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10

There is actually a fair amount of material. My first three thoughts are : (1) that it is not profitable to consider whether corporations are metaphysical persons. There is no firm, clear, consensual answer to the question : 'What is a person ?' Referring, that is, to the sort of entity you and I are. Since we are unclear about this basic, metaphysical ...


4

Depending on the details of what Mr. A is complaining about, Mr. B's response could be a straw man fallacy. The reason is that climate change is not a problem caused by a single person, but rather by society as a whole thus requires a combined effort to tackle including regulating pollution, supporting alternative resources, modifying infrastructure to ...


4

An article by Gabriella Paolucci, 'Sartre's humanism and the Cuban revolution', Theory and Society, Vol. 36, No. 3 (June, 2007), p.259, gives some background to Sartre's remark. Sartre met Che in 1960. Here is an account of the meeting and of the impression Che made on Sartre : The philosopher was imnmediately impressed by Che Guevara's personality, ...


2

If hatred had no point, it would not exist. Let it do its job. At the same time, our ability to manufacture our own emotions is dangerous. It separates us from appropriate emotional experience of more value. You can look at this from the direction of Beck's cognitive-behavioral model. All emotions are of value up to the point where they begin to ...


2

It is true that ethics and metaphysics are distinct inquiries. Metaphysics is concerned with the most pervasive features of reality or the fundamental nature of reality. Ethics by contrast is occupied with concepts such as good, bad, the right, the obligatory, the permissible, the just, both to analyse and inter-relate them and (in meta-ethics) to examine ...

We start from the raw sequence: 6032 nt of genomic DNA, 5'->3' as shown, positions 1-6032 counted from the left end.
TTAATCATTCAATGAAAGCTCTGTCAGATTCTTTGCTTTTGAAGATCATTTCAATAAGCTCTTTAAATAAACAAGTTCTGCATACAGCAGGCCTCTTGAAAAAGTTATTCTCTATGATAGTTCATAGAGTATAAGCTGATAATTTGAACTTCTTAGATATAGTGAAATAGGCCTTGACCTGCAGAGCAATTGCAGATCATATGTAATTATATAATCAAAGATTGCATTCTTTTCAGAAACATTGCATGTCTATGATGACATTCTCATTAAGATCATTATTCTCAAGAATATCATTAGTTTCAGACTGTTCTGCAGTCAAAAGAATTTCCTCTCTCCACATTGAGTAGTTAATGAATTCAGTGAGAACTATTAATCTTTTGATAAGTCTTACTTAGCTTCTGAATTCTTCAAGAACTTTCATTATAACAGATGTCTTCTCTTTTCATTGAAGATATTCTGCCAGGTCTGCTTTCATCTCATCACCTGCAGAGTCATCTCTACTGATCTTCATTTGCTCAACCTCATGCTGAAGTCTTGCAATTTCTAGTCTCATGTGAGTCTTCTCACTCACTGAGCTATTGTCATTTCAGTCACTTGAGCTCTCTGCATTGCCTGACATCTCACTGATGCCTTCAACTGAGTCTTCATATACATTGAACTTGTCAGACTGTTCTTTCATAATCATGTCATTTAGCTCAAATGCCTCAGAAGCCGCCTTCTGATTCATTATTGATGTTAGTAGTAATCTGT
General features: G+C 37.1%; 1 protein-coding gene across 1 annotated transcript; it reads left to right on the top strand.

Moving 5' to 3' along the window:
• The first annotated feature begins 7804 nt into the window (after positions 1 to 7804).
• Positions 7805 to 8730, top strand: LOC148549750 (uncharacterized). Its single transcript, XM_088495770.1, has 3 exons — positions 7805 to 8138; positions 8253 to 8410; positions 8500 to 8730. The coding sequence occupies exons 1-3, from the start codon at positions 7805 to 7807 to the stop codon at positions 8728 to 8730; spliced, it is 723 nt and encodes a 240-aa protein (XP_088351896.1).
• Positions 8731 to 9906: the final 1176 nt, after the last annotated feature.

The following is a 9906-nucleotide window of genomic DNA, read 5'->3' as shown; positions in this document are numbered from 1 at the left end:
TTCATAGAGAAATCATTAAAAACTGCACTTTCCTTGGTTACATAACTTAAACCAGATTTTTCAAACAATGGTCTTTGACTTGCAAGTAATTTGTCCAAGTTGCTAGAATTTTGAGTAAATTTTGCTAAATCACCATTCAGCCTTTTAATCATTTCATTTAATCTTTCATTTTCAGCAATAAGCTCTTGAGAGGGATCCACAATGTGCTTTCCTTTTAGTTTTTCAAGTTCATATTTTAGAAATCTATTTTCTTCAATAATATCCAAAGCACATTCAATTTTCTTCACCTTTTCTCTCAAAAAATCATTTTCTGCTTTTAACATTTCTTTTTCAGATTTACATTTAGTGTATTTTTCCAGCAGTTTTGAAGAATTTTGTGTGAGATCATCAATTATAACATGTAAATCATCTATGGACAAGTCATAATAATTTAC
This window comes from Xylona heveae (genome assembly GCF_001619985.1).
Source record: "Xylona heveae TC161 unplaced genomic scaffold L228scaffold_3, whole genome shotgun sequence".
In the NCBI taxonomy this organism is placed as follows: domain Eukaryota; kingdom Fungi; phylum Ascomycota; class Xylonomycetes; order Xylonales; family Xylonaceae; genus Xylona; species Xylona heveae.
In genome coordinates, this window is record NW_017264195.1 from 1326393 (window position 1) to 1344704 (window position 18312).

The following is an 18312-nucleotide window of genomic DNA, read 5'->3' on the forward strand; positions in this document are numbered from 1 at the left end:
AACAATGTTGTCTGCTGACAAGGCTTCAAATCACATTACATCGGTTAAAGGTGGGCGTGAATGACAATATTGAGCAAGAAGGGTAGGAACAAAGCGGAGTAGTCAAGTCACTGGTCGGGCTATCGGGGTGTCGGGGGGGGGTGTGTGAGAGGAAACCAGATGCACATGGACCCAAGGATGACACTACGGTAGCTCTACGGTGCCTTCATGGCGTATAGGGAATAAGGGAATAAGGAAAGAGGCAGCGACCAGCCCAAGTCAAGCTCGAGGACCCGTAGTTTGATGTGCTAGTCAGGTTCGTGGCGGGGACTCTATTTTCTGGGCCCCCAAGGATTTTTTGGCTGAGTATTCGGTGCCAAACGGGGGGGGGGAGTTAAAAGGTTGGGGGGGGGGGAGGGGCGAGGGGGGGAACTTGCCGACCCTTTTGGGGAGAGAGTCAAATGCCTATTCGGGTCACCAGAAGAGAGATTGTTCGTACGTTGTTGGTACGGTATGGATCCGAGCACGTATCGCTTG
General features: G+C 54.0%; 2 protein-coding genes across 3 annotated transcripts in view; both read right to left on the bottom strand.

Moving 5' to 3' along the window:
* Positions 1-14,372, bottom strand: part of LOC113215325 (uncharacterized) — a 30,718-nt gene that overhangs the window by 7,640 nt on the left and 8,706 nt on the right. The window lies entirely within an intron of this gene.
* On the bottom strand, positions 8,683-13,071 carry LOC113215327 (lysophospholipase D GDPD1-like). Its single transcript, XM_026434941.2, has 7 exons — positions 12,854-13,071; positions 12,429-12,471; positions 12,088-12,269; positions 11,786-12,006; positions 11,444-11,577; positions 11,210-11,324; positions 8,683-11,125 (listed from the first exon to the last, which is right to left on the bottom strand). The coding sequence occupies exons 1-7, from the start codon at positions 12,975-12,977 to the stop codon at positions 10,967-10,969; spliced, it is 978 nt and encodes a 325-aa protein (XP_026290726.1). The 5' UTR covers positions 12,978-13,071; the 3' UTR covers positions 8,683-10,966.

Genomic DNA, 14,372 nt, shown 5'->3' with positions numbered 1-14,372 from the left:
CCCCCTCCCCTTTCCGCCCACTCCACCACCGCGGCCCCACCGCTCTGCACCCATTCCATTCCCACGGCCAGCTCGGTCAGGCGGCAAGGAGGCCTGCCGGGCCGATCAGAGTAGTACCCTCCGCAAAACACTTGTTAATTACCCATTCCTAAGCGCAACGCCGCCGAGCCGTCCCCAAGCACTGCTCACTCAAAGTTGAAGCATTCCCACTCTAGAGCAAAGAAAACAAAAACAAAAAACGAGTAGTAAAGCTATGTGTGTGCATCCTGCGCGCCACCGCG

2

This could fall under a few different types of informal fallacies, but the strawman fallacy is likely the best fit: ...whenever you attribute an easily refuted position to your opponent, one that the opponent wouldn't endorse, and then proceed to attack the easily refuted position (the straw man) believing you have thereby undermined the opponent'...


2

The statement "some are" means "there exists at least one". The statement "there exists at least one" is consistent with the statement "all are". This consistency between Some and All has to be accounted for. Thus the I statement, "Some S are P" becomes: "The ratio of subject S, in relation to predicate P, (1) is larger than zero percent, but (2) is less ...


2

Angst is a key concept for existentialism and the foreign word has been adopted for lack of a good translation. It apperas to have the advantage of not presupposing that the unknown is some object but could be an extraordinary event or just anything unthinkable. Locus classicus and source of the name is a book by Kirkegaard translated with the title The ...


1

I think that one problem you are observing is the conflict between Eastern thinking and Western thinking. The way I see it, Western thinking was established in Ancient Greece with the writings of Aristotle and Plato, which were carried into the governing principles of the Roman Empire. Western thinking was recrystallized many years later by Descartes, who ...


1

AGNOSTOPHOBIA - fear of the unknown : agnostos = unknown; phobia = fear. Oxford English Dictionary - complete version.


1

"Fallacy" is the general term for misguided logic, but not necessarily deliberately deceptive. If you're interested in these, there is an amazing little book "An Illustrated Book of Bad Arguments" which can be read online here. If your interest is in deception, you might find the short book "On Bullshit" by Harry Frankfurt interesting/helpful. Although, you ...


1

I would call it a Hasty Refutation: rejecting a general claim on the basis of a single or a few cases that seem to go against that claim. It is the refutation counterpart to the Hasty Generalization, where you point to just one or a handful of cases to justify a general claim. We would be making the fallacy of Hasty Generalization when we say: "Look at the ...


1